Why we must do better
Last week, New York State released its Final Environmental Impact Statement (FEIS) for the proposed new Tappan Zee Bridge project. Since that time, Riverkeeper has reviewed the 1,000+ page document and found serious areas of concern.
As environmental advocates whose core mission is to protect and restore the Hudson River, Riverkeeper is extremely disturbed about the damage to the Hudson and its key fish species, such as endangered Atlantic and Shortnose sturgeon and declining stocks of American Shad, that would result from the pile driving and dredging described in the replacement bridge proposal. While Federal biologists have issued a permit allowing only four sturgeon to be killed in building a new bridge, NY State environmental officials have predicted that the pile driving alone, during bridge construction, will kill as many as 141 Atlantic and Shortnose sturgeon, which would deal an irreparable blow to the dwindling Atlantic Sturgeon population. In addition, the State has rejected the use of construction techniques that could eliminate the need to dredge a 500 foot wide trench across the Hudson, destroying habitat and affecting critical fish migrations.
The FEIS also fails to address the addition of mass transit in any meaningful way, ignoring the needs of commuters who would greatly benefit from lower cost options to cross the river in the face of the $14 dollar tolls that would come along with a new bridge. As recently as 2009, the NYS Thruway Authority was saying that “mass transit offers the only realistic means of improving mobility” on the bridge and surrounding highways like Interstate 287. And the longer we wait for transit, the bigger and more costly the problem becomes. State projections show that travel along I-287 and the bridge will increase by as much as 44,000 trips each day, leading to longer delays and more accidents that will cost New Yorkers $166 million dollars annually by 2047.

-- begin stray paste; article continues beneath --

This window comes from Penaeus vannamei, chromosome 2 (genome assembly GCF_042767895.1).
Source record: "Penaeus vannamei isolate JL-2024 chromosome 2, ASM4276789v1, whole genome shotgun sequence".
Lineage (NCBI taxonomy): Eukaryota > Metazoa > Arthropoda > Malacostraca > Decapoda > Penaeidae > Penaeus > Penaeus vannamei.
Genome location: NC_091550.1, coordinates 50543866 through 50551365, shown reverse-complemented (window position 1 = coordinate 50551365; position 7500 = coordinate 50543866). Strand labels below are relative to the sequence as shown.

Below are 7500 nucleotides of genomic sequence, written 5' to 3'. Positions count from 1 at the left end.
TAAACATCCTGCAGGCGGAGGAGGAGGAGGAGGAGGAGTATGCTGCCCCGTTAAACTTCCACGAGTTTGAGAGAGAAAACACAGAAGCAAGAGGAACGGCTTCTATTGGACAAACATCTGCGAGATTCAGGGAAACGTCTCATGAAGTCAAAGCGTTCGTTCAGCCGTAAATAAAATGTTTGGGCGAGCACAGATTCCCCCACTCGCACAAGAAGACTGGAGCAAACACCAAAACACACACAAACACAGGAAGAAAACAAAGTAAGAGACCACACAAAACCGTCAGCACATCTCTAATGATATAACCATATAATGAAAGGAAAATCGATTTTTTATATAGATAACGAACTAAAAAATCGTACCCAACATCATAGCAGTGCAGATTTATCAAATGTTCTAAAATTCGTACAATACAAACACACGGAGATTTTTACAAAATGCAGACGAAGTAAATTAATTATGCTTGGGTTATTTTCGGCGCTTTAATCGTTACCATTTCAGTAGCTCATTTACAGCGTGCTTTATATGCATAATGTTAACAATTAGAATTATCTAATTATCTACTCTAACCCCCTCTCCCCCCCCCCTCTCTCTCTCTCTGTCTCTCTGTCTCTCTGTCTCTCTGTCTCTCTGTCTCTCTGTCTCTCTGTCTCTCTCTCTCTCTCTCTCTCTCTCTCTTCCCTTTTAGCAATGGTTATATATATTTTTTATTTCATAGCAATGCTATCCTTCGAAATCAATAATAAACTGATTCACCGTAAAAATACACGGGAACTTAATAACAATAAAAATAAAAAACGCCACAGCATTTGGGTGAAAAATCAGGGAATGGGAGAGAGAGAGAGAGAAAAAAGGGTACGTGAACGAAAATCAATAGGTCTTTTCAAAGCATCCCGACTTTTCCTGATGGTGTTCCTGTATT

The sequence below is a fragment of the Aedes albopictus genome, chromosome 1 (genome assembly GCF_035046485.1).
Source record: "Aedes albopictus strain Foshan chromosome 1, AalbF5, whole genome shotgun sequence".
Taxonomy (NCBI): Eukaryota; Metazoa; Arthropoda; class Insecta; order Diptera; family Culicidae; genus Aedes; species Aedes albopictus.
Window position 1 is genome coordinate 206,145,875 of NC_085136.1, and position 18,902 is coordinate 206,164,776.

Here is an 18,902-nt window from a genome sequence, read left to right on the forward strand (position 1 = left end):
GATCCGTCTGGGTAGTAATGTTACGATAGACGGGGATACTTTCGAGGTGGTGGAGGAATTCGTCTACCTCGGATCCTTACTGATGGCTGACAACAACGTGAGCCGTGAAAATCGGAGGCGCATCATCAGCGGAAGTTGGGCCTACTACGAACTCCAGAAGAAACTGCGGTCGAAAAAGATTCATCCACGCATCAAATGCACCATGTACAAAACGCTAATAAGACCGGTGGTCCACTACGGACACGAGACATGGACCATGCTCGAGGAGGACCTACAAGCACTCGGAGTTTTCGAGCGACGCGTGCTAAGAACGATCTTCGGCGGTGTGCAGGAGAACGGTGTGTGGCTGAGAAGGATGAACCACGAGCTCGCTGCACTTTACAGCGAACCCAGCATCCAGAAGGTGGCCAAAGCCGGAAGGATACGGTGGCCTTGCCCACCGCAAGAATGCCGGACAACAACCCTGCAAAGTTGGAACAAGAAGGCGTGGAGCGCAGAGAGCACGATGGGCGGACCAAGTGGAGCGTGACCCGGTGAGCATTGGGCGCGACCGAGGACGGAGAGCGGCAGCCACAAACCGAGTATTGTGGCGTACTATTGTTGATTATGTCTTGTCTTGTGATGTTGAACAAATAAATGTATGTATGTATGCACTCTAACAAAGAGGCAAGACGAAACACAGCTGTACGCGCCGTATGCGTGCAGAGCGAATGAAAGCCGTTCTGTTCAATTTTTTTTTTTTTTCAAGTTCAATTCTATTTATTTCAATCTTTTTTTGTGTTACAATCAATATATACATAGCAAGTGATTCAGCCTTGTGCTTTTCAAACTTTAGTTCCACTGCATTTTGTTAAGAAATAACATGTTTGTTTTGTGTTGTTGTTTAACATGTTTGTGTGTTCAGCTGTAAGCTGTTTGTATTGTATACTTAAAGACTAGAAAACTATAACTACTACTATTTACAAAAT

It doesn’t have to be that way. Roughly 50,000 drivers would trade their cars for a reliable bus system, according to the State. The State argues that we can’t afford such a system, but, in an increasingly congested region like ours, where more cars means more delays and accidents, how can we afford not to include rapid transit in any plan for a new Hudson River crossing?
Of equal concern is the absence of a detailed analysis of options in the FEIS that may be better for the river and New Yorker’s pocketbooks. One such option that was not explored in the FEIS is the tunnel alternative. Building a tunnel under the bed of the Hudson River would dramatically reduce impacts to this invaluable natural resource, as well as restore the magnificent Tappan Zee section of the river to local communities. The State insists a tunnel alternative won’t work, but it relies on a 2007 study that doesn’t consider the most current tunnel technology, and it refuses to do a fair, public comparison of the costs and benefits of a tunnel vs. two new bridges. The public deserves to have such a comparison to consider before being asked to foot the bill for a $5 billion project to build a two-span bridge, without mass transit, which will cause severe damage to the Hudson River environment.
Riverkeeper stands ready to work with New York State on a Tappan Zee Bridge project that is right for our region, one that abides by Governor Cuomo’s promise in 2010 to provide “environmentally friendly public transportation” and protection of our natural resources. In the meantime, we will work to make sure that the needs of our river and the people living near it are met.